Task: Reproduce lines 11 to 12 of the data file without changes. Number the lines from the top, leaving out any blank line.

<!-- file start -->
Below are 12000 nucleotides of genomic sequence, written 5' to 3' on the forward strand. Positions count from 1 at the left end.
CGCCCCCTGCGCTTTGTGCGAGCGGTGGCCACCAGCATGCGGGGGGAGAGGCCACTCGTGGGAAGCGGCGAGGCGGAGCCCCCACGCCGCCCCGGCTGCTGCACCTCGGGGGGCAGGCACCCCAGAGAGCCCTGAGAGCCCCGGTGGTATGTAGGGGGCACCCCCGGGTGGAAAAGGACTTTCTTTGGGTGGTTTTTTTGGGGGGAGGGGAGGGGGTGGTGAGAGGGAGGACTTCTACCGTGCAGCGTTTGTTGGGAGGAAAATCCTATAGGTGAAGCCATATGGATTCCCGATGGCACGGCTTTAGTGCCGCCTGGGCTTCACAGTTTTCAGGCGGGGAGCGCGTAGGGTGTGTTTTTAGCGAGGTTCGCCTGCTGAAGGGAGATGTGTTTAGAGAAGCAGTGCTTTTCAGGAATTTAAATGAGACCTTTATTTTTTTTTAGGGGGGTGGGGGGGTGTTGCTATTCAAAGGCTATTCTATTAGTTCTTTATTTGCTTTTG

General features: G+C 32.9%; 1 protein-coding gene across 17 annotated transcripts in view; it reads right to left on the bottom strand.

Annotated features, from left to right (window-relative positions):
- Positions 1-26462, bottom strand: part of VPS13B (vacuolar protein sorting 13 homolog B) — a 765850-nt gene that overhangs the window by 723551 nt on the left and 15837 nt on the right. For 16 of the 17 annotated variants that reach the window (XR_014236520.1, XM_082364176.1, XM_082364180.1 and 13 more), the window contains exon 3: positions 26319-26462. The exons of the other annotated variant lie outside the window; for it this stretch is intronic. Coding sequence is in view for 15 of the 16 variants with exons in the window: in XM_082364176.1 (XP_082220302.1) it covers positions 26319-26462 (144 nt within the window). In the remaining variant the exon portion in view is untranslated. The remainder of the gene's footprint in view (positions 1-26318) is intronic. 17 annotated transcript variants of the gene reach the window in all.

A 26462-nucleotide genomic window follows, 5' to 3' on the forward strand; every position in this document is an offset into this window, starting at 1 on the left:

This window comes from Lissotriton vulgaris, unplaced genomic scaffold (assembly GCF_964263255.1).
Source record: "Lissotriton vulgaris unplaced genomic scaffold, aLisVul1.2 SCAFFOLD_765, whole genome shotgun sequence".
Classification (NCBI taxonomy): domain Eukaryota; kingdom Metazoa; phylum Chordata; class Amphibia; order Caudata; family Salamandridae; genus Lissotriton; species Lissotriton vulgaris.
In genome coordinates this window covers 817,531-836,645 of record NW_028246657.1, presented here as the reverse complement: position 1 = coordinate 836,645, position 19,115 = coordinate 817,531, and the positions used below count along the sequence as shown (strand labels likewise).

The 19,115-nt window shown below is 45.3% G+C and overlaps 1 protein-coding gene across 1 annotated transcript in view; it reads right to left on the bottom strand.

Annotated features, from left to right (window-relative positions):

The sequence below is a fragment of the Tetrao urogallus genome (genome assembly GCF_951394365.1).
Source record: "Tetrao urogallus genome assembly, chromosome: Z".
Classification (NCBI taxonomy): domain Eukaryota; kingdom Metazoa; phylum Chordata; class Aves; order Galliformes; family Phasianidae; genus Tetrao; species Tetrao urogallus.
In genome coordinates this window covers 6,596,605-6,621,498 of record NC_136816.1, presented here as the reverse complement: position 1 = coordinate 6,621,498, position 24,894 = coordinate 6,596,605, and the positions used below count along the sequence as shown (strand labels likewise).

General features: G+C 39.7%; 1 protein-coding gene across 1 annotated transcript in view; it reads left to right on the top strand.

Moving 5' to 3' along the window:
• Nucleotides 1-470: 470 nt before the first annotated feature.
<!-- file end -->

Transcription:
The 19,115-nt window shown below is 45.3% G+C and overlaps 1 protein-coding gene across 1 annotated transcript in view; it reads right to left on the bottom strand.

Annotated features, from left to right (window-relative positions):